Haruki Murakami is one of my favourite authors, though Hard Boiled Wonderland and the End of The World is the perhaps the most sci-fi-like of his novels that I’ve yet encountered. 1Q84 could be a contender, but I never found it so overt. Perhaps that’s why Hard Boiled Wonderland seemed slow to start – because at first it was jarringly un-Murakami. It took me a while to get into this book, is what I’m saying.
So I was delightfully surprised when it did start to grab me, even more so when it really started being hard to put down toward the end. The last few chapters felt as though they dragged slightly, again, moving toward and ending that was wholly unsatisfactory, though I believe intentionally so.
At times this seems like a classic Murakami story with some sort of bizarre fantasy novel wedged in between chapters. The chapters alternate, one then the other, between tales set in the “real” world – Murakami’s recognizable if slightly skewed depiction of early 1990’s Japan – and in an isolated village with no modern technology at all, where unicorns roam, people’s shadows are sentient beings and dream-reading is an occupation. Yet they are two halves of the same coin, as is slowly revealed when the stories begin to converge. This is one of the best justifications I’ve seen for chapters that flip perspective, and the way the separate viewpoints slowly reveal themselves to be the same is subtle and brilliant, with enough clues in each version for the reader to draw mounting parallels.
Murakami, as usual, tends to fixate in an oddly clinical fashion on sex and other bodily functions. His descriptions of food and alcohol are sumptuous, and a moment where the main character’s collection of whiskey is destroyed was one of the most heartrending things I’ve read in some time.
Women in this universe unfortunately tend to be objects of desire for the main protagonist. We never meet one without getting a detailed description of an imagined sexual encounter, and those that are more than momentary passersby never quite seem to escape the protagonist’s vague fascination. The “main” female character, who we know only as the chubby girl, falls dangerously close to manic-pixie territory, though she seems to be saved by her unaided toughness in the face of adversity where our hero balks and cowers.
What at first seems to be the central storyline, the protagonist’s mysterious, government-operative occupation, is never really explored in more detail than that. He performs a job which involves complex encryptions and decryptions carried out by a part of his subconscious while his waking mind disassociates. The revelation that his abilities are the result of modifications made to his brain, and that he is the only survivor in a series of human experiments, should smack of campy 80’s action movie science, though when it is revealed it seems almost mystical. It’s very much a psychological thriller, though the divide between reality and the imagined world is clearly delineated and unambiguous.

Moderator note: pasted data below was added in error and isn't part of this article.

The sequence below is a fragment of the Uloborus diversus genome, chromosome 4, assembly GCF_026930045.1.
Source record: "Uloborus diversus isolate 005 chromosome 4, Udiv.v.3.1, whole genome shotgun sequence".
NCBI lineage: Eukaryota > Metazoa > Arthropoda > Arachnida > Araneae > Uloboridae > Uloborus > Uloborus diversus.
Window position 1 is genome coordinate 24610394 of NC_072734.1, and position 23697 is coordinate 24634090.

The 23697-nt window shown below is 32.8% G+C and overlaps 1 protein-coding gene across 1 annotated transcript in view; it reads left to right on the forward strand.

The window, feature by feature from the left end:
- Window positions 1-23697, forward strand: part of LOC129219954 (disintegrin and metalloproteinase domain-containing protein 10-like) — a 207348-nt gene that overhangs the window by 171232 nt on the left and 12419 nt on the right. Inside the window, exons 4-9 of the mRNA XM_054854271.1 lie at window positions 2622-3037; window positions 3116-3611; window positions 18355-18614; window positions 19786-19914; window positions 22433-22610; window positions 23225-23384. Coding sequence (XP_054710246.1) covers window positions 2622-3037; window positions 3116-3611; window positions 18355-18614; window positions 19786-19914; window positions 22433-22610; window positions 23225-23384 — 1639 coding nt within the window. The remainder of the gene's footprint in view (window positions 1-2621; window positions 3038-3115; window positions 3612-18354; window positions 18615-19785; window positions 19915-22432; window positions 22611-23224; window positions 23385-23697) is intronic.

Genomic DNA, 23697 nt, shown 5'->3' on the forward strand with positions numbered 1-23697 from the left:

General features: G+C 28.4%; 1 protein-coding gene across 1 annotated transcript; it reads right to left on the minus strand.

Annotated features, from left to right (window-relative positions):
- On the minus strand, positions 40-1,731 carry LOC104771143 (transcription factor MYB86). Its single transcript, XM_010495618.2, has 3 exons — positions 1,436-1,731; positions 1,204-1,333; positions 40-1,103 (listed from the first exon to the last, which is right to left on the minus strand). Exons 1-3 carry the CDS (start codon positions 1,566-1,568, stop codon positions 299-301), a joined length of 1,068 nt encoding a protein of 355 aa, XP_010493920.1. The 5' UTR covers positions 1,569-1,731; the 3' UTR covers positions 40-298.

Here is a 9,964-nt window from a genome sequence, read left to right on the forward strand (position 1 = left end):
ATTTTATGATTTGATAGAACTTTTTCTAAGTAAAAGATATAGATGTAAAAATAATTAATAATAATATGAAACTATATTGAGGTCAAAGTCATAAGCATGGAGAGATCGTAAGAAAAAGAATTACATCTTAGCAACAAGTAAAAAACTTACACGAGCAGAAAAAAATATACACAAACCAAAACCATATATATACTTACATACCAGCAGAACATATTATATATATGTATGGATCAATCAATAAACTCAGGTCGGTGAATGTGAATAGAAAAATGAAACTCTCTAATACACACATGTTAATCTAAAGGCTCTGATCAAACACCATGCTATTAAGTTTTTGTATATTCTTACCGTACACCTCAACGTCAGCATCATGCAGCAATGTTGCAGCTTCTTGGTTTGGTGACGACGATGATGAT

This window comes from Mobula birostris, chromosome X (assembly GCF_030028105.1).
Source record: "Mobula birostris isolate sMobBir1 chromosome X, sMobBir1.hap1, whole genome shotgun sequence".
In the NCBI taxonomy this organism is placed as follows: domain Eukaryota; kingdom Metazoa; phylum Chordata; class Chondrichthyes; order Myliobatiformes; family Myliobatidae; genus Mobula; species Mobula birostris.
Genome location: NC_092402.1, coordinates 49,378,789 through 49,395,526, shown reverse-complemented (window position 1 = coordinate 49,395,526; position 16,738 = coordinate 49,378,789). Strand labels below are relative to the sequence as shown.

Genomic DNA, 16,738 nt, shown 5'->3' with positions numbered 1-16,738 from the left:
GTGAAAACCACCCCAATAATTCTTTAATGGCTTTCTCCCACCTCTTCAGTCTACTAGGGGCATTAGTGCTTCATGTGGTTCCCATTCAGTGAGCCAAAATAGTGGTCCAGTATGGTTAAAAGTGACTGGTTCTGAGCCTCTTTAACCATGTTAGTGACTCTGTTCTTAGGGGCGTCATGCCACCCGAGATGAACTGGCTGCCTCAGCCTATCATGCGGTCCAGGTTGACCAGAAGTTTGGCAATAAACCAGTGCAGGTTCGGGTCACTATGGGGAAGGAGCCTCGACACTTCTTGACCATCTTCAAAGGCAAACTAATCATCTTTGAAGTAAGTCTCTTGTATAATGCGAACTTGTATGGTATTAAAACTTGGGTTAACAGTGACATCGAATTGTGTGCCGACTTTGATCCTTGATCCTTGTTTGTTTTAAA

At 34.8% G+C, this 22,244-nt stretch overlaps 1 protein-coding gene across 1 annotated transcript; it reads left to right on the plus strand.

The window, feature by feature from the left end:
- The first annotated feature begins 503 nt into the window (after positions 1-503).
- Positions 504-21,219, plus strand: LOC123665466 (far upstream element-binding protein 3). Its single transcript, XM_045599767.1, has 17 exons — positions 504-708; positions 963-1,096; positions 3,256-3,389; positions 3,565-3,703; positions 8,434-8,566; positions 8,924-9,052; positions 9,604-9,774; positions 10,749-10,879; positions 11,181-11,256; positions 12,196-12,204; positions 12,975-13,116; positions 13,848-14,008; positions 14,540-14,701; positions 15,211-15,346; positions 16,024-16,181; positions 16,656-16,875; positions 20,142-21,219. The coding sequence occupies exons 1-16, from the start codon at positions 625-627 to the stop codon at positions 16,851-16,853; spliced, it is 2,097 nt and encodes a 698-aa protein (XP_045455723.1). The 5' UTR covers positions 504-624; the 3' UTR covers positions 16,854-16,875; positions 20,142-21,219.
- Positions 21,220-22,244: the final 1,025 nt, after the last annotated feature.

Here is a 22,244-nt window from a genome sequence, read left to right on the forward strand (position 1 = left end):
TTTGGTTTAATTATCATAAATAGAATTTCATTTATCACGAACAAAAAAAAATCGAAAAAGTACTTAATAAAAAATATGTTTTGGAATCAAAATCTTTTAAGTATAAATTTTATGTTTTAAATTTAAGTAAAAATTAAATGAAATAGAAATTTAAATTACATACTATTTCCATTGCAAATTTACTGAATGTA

For all his faults, we care about the main character, if only because he tends toward being a blank slate onto whom we project our social insecurity. In line with a large percentage of Murakami’s male characters, he’s in his mid-thirties, apathetic and minimally employed, though somehow with a fair chunk of disposable income. He’s divorced and this fact is treated as more an inevitability of life than a personal tragedy. As far as I know Murakami himself has been married for the duration of his writing career so I sometimes wonder about his fascination with divorced men – though perhaps it is his way of confronting the possibility of failure, creating numerous alter-egos to assess different possible reactions and outcomes.
At any rate, Murakami’s male characters always seem to have an autobiographical possession, whereas his women are more distinct. Despite what I said earlier about the female characters in this book, I do believe that this author is more than capable of writing interesting and realistic women. I’ve seen it in later works – Sputnik Sweetheart, 1Q84 and After Dark all feature women in main roles and when Murakami places them in the spotlight it’s real and effortless. Fittingly, when he treats them as afterthoughts and sexual objects it seems a bit contrived. So perhaps the treatment of women in this novel is a necessary aspect of the protagonist’s characterization. That’s an optimistic way of looking at it, anyhow.
For a novel that has the self-awareness to admit, through reference, its reverence of Albert Camus’ The Stranger, it does have its own internal logic that never falters, even when the plot doesn’t seem certain. All in all it was a worthwhile read, even inspiring at points. The ending, while abrupt, is divisive. Some, I’m sure, will see it as the most logical conclusion, while others, like me, will read the final page in slight disbelief, certain that another outcome was within reach.
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